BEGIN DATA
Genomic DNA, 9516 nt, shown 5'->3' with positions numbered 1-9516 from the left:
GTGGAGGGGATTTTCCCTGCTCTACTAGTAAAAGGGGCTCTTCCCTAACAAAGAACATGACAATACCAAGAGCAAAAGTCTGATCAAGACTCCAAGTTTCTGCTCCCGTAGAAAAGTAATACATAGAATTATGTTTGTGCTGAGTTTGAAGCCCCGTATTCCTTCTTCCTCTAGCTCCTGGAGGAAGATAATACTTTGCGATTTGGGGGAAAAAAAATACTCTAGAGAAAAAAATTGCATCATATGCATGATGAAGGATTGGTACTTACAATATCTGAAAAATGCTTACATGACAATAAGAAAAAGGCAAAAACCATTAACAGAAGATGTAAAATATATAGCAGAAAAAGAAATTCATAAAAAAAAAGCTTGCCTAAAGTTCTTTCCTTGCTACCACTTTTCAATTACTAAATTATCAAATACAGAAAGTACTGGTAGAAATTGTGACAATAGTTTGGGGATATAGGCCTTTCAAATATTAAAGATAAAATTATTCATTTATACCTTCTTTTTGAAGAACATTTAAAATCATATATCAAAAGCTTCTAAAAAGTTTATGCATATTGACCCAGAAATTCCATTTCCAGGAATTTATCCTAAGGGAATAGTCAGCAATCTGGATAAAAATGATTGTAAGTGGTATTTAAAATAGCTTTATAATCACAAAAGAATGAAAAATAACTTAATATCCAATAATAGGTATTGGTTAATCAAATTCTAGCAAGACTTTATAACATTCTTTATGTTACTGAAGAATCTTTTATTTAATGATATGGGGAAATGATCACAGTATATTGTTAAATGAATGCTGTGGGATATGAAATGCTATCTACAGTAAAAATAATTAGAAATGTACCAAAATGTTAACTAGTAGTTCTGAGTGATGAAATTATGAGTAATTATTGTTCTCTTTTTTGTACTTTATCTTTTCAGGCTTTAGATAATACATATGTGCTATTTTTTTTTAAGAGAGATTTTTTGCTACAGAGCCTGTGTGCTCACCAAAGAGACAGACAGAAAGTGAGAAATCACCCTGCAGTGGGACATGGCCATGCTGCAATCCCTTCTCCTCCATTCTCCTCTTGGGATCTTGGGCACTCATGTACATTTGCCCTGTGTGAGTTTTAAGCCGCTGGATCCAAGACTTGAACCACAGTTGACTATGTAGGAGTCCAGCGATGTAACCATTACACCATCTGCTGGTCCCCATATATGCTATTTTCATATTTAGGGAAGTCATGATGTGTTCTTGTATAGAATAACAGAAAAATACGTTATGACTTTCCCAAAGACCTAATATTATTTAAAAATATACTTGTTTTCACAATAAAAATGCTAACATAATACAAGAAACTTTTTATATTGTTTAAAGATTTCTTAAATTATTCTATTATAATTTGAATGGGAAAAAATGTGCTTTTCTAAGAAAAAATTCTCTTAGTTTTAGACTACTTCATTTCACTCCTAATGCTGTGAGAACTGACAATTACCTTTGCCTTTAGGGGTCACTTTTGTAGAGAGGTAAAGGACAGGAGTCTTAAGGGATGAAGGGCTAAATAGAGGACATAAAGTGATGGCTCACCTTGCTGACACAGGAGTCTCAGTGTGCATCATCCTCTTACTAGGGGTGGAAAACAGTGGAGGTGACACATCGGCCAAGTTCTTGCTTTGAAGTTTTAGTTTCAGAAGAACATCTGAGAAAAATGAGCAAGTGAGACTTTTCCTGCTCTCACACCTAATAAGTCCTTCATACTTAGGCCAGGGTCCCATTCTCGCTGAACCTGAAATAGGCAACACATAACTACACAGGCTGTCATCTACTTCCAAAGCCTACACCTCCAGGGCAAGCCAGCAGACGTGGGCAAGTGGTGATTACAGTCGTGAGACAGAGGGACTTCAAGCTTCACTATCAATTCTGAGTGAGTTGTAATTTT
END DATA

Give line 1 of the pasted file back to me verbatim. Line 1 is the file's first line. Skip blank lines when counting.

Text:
Genomic DNA, 9516 nt, shown 5'->3' with positions numbered 1-9516 from the left: